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Where to Invest in 1998 -- Strategies for Stocks: INSIDE WALL STREET
EYEING A GLOBAL DRUG CONNECTION
Investors' long-held skepticism about ICN Pharmaceuticals'(ICN) overseas operations seems to be finally waning: Its stock has been on the rise since mid-June, when it was at 22 a share. It's now at 50.
"A lot of investors have taken a hard second look at ICN, its array of medical products, and its ties with strategic partners--Hoffman-La Roche and Schering-Plough," says investment pro Allan Roness, who is high on ICN. The company's products and relationships with these two major drugmakers are finally paying off, adds Roness, director of research at investment firm J.W. Charles.
In early December, Schering-Plough filed for Food & Drug Administration approval to market in the U.S. a treatment for hepatitis-C that includes its drug Intron A and ICN's Rebetol. Studies have shown, says Roness, that the combination has helped patients who are prone to suffer relapses after being treated. Intron A is a more effective therapy when it is combined with ICN's Rebetol against hepatitis C virus, according to the studies, he says. Worldwide sales of Intron A in 1996 totaled $524 million.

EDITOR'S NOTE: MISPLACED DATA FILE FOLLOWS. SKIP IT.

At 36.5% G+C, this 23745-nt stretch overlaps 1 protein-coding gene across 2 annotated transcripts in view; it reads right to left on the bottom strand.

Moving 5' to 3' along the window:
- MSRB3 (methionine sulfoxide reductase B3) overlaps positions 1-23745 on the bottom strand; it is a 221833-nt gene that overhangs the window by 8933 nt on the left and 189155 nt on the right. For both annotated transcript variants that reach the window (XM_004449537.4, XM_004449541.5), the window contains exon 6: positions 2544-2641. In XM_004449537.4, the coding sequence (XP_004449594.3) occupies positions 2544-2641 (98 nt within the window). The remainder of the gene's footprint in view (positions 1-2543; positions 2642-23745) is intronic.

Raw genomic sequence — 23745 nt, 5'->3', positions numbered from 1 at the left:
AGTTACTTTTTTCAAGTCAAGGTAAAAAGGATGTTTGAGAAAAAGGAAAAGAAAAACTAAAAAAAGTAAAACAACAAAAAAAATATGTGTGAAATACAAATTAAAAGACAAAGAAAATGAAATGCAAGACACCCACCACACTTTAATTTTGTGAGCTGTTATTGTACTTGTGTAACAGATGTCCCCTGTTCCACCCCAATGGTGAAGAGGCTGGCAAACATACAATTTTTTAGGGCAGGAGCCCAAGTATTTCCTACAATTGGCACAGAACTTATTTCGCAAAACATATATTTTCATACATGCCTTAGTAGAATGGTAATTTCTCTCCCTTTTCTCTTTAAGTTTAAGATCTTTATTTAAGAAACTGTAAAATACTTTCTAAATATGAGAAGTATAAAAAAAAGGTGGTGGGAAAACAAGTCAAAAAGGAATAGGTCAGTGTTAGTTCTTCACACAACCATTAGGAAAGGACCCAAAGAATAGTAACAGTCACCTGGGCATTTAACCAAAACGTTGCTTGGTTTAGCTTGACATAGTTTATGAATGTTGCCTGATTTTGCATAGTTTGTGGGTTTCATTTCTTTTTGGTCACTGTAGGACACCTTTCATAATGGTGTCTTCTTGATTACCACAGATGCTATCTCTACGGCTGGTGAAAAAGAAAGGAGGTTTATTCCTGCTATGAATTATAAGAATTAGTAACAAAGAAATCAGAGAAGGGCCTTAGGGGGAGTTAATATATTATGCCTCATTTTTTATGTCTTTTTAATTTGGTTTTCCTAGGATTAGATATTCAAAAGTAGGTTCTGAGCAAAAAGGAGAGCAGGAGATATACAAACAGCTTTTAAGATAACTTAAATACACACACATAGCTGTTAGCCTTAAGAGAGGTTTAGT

Roness says that if the FDA approves the combined drug, it would add approximately $2 a share to ICN's earnings in about a year. Without the combined drug, Roness expects the company will earn $3.20 a share in 1998, up from an estimated $2.83 this year. Based on its strong relationships with its two partners and on the potential of its products, Roness thinks the stock is worth 75.
For years, the Street has ignored ICN, in part because of the risks associated with its vast operations overseas and its controversial founder and CEO, Milan Panic, who served at one time as Prime Minister of Yugoslavia. "He was deemed to be unpredictable," says Roness. ICN makes over-the-counter and prescription drugs--including medicines for viral and bacterial infections, diabetes, and skin and cardiovascular diseases--which are marketed in 60 countries.
One more thing: Roness believes ICN is an attractive acquisition candidate. He says Schering-Plough's licensing agreement with ICN allows it to purchase up to $42 million worth of ICN shares.BY GENE G. MARCIAL